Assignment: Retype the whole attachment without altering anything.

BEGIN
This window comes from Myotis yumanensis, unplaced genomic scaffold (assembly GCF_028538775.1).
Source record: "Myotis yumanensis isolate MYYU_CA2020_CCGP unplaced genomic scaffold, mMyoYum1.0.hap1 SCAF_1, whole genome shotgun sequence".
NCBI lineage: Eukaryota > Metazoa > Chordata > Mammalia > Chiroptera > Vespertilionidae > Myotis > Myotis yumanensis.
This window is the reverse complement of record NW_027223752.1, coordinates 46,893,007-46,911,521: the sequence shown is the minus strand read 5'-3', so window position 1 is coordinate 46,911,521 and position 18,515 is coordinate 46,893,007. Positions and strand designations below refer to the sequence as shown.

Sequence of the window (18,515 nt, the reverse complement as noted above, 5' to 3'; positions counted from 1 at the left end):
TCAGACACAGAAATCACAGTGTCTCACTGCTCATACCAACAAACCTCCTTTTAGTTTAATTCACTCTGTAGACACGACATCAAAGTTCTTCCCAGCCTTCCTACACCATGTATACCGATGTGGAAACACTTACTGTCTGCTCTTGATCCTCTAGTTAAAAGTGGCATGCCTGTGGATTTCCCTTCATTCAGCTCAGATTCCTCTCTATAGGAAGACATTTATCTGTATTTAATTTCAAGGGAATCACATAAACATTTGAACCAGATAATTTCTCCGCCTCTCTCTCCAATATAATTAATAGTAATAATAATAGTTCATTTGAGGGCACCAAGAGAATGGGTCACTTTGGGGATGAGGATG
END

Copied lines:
This window comes from Myotis yumanensis, unplaced genomic scaffold (assembly GCF_028538775.1).
Source record: "Myotis yumanensis isolate MYYU_CA2020_CCGP unplaced genomic scaffold, mMyoYum1.0.hap1 SCAF_1, whole genome shotgun sequence".
NCBI lineage: Eukaryota > Metazoa > Chordata > Mammalia > Chiroptera > Vespertilionidae > Myotis > Myotis yumanensis.
This window is the reverse complement of record NW_027223752.1, coordinates 46,893,007-46,911,521: the sequence shown is the minus strand read 5'-3', so window position 1 is coordinate 46,911,521 and position 18,515 is coordinate 46,893,007. Positions and strand designations below refer to the sequence as shown.

Sequence of the window (18,515 nt, the reverse complement as noted above, 5' to 3'; positions counted from 1 at the left end):
TCAGACACAGAAATCACAGTGTCTCACTGCTCATACCAACAAACCTCCTTTTAGTTTAATTCACTCTGTAGACACGACATCAAAGTTCTTCCCAGCCTTCCTACACCATGTATACCGATGTGGAAACACTTACTGTCTGCTCTTGATCCTCTAGTTAAAAGTGGCATGCCTGTGGATTTCCCTTCATTCAGCTCAGATTCCTCTCTATAGGAAGACATTTATCTGTATTTAATTTCAAGGGAATCACATAAACATTTGAACCAGATAATTTCTCCGCCTCTCTCTCCAATATAATTAATAGTAATAATAATAGTTCATTTGAGGGCACCAAGAGAATGGGTCACTTTGGGGATGAGGATG